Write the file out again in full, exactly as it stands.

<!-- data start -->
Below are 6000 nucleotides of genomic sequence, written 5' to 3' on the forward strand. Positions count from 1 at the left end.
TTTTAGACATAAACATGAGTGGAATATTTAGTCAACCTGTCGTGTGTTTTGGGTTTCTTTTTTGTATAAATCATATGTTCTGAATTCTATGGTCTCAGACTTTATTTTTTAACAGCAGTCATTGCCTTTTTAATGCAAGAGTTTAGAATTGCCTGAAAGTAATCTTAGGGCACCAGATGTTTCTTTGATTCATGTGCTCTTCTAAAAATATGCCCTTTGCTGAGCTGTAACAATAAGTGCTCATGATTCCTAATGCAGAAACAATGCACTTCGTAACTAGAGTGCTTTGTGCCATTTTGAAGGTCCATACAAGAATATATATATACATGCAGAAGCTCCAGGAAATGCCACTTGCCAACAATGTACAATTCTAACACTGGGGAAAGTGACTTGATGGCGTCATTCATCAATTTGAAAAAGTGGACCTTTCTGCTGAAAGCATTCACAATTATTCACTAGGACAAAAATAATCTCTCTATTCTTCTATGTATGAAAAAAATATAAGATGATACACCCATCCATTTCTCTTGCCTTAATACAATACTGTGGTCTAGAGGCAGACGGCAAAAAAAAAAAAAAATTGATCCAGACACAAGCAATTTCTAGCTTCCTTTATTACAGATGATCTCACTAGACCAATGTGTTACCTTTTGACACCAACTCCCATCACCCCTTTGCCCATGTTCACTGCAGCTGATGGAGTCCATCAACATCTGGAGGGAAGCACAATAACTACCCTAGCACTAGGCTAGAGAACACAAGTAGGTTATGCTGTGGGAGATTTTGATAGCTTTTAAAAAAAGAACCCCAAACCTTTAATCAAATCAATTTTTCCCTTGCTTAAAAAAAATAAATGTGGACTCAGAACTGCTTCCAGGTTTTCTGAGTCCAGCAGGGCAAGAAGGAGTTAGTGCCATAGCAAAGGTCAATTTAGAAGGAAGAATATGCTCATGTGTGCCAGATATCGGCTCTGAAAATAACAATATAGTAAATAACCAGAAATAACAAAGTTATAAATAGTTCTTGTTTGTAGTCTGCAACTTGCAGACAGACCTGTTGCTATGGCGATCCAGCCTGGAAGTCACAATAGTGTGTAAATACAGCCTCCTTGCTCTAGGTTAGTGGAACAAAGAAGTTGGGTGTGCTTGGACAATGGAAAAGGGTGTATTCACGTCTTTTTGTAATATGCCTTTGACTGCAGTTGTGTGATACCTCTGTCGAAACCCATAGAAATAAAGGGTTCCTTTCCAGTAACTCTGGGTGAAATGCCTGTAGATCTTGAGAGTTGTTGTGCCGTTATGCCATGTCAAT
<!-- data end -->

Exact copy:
Below are 6000 nucleotides of genomic sequence, written 5' to 3' on the forward strand. Positions count from 1 at the left end.
TTTTAGACATAAACATGAGTGGAATATTTAGTCAACCTGTCGTGTGTTTTGGGTTTCTTTTTTGTATAAATCATATGTTCTGAATTCTATGGTCTCAGACTTTATTTTTTAACAGCAGTCATTGCCTTTTTAATGCAAGAGTTTAGAATTGCCTGAAAGTAATCTTAGGGCACCAGATGTTTCTTTGATTCATGTGCTCTTCTAAAAATATGCCCTTTGCTGAGCTGTAACAATAAGTGCTCATGATTCCTAATGCAGAAACAATGCACTTCGTAACTAGAGTGCTTTGTGCCATTTTGAAGGTCCATACAAGAATATATATATACATGCAGAAGCTCCAGGAAATGCCACTTGCCAACAATGTACAATTCTAACACTGGGGAAAGTGACTTGATGGCGTCATTCATCAATTTGAAAAAGTGGACCTTTCTGCTGAAAGCATTCACAATTATTCACTAGGACAAAAATAATCTCTCTATTCTTCTATGTATGAAAAAAATATAAGATGATACACCCATCCATTTCTCTTGCCTTAATACAATACTGTGGTCTAGAGGCAGACGGCAAAAAAAAAAAAAAATTGATCCAGACACAAGCAATTTCTAGCTTCCTTTATTACAGATGATCTCACTAGACCAATGTGTTACCTTTTGACACCAACTCCCATCACCCCTTTGCCCATGTTCACTGCAGCTGATGGAGTCCATCAACATCTGGAGGGAAGCACAATAACTACCCTAGCACTAGGCTAGAGAACACAAGTAGGTTATGCTGTGGGAGATTTTGATAGCTTTTAAAAAAAGAACCCCAAACCTTTAATCAAATCAATTTTTCCCTTGCTTAAAAAAAATAAATGTGGACTCAGAACTGCTTCCAGGTTTTCTGAGTCCAGCAGGGCAAGAAGGAGTTAGTGCCATAGCAAAGGTCAATTTAGAAGGAAGAATATGCTCATGTGTGCCAGATATCGGCTCTGAAAATAACAATATAGTAAATAACCAGAAATAACAAAGTTATAAATAGTTCTTGTTTGTAGTCTGCAACTTGCAGACAGACCTGTTGCTATGGCGATCCAGCCTGGAAGTCACAATAGTGTGTAAATACAGCCTCCTTGCTCTAGGTTAGTGGAACAAAGAAGTTGGGTGTGCTTGGACAATGGAAAAGGGTGTATTCACGTCTTTTTGTAATATGCCTTTGACTGCAGTTGTGTGATACCTCTGTCGAAACCCATAGAAATAAAGGGTTCCTTTCCAGTAACTCTGGGTGAAATGCCTGTAGATCTTGAGAGTTGTTGTGCCGTTATGCCATGTCAAT